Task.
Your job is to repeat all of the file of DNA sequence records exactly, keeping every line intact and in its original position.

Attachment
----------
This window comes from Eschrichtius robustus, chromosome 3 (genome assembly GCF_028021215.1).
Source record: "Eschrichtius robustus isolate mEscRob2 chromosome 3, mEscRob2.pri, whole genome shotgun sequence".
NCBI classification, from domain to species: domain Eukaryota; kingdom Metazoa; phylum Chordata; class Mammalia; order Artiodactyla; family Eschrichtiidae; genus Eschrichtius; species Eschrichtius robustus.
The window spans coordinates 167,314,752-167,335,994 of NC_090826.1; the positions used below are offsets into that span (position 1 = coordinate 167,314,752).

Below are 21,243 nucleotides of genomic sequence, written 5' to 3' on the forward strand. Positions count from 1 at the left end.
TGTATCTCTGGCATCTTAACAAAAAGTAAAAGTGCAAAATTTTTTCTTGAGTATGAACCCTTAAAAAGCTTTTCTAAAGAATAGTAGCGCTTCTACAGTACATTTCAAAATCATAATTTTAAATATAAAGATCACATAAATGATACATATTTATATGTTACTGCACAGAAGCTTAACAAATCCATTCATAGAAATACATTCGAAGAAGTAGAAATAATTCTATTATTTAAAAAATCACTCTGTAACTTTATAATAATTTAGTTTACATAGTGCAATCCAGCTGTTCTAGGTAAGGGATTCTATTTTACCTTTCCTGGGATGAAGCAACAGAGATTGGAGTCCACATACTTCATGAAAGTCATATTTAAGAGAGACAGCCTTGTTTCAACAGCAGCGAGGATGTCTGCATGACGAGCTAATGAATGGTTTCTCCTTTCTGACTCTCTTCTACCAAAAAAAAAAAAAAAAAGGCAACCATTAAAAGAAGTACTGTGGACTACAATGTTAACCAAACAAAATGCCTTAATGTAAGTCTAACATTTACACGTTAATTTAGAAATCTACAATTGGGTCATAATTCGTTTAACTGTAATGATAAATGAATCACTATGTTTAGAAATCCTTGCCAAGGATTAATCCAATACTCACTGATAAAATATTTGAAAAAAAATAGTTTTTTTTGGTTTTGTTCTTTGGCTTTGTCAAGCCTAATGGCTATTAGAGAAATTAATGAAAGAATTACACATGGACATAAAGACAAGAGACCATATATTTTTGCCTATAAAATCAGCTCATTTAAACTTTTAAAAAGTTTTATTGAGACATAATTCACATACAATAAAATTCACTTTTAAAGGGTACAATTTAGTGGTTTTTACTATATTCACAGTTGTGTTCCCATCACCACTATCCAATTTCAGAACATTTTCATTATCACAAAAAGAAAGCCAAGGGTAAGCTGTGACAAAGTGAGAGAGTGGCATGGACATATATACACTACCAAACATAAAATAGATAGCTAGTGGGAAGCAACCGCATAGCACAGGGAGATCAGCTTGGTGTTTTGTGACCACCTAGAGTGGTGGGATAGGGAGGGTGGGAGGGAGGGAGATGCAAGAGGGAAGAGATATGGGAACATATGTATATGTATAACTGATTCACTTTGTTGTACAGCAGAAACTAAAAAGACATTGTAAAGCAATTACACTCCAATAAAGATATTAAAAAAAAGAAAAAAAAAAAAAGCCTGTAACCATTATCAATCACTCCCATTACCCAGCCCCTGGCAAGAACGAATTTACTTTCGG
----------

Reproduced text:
This window comes from Eschrichtius robustus, chromosome 3 (genome assembly GCF_028021215.1).
Source record: "Eschrichtius robustus isolate mEscRob2 chromosome 3, mEscRob2.pri, whole genome shotgun sequence".
NCBI classification, from domain to species: domain Eukaryota; kingdom Metazoa; phylum Chordata; class Mammalia; order Artiodactyla; family Eschrichtiidae; genus Eschrichtius; species Eschrichtius robustus.
The window spans coordinates 167,314,752-167,335,994 of NC_090826.1; the positions used below are offsets into that span (position 1 = coordinate 167,314,752).

Below are 21,243 nucleotides of genomic sequence, written 5' to 3' on the forward strand. Positions count from 1 at the left end.
TGTATCTCTGGCATCTTAACAAAAAGTAAAAGTGCAAAATTTTTTCTTGAGTATGAACCCTTAAAAAGCTTTTCTAAAGAATAGTAGCGCTTCTACAGTACATTTCAAAATCATAATTTTAAATATAAAGATCACATAAATGATACATATTTATATGTTACTGCACAGAAGCTTAACAAATCCATTCATAGAAATACATTCGAAGAAGTAGAAATAATTCTATTATTTAAAAAATCACTCTGTAACTTTATAATAATTTAGTTTACATAGTGCAATCCAGCTGTTCTAGGTAAGGGATTCTATTTTACCTTTCCTGGGATGAAGCAACAGAGATTGGAGTCCACATACTTCATGAAAGTCATATTTAAGAGAGACAGCCTTGTTTCAACAGCAGCGAGGATGTCTGCATGACGAGCTAATGAATGGTTTCTCCTTTCTGACTCTCTTCTACCAAAAAAAAAAAAAAAAAGGCAACCATTAAAAGAAGTACTGTGGACTACAATGTTAACCAAACAAAATGCCTTAATGTAAGTCTAACATTTACACGTTAATTTAGAAATCTACAATTGGGTCATAATTCGTTTAACTGTAATGATAAATGAATCACTATGTTTAGAAATCCTTGCCAAGGATTAATCCAATACTCACTGATAAAATATTTGAAAAAAAATAGTTTTTTTTGGTTTTGTTCTTTGGCTTTGTCAAGCCTAATGGCTATTAGAGAAATTAATGAAAGAATTACACATGGACATAAAGACAAGAGACCATATATTTTTGCCTATAAAATCAGCTCATTTAAACTTTTAAAAAGTTTTATTGAGACATAATTCACATACAATAAAATTCACTTTTAAAGGGTACAATTTAGTGGTTTTTACTATATTCACAGTTGTGTTCCCATCACCACTATCCAATTTCAGAACATTTTCATTATCACAAAAAGAAAGCCAAGGGTAAGCTGTGACAAAGTGAGAGAGTGGCATGGACATATATACACTACCAAACATAAAATAGATAGCTAGTGGGAAGCAACCGCATAGCACAGGGAGATCAGCTTGGTGTTTTGTGACCACCTAGAGTGGTGGGATAGGGAGGGTGGGAGGGAGGGAGATGCAAGAGGGAAGAGATATGGGAACATATGTATATGTATAACTGATTCACTTTGTTGTACAGCAGAAACTAAAAAGACATTGTAAAGCAATTACACTCCAATAAAGATATTAAAAAAAAGAAAAAAAAAAAAAGCCTGTAACCATTATCAATCACTCCCATTACCCAGCCCCTGGCAAGAACGAATTTACTTTCGG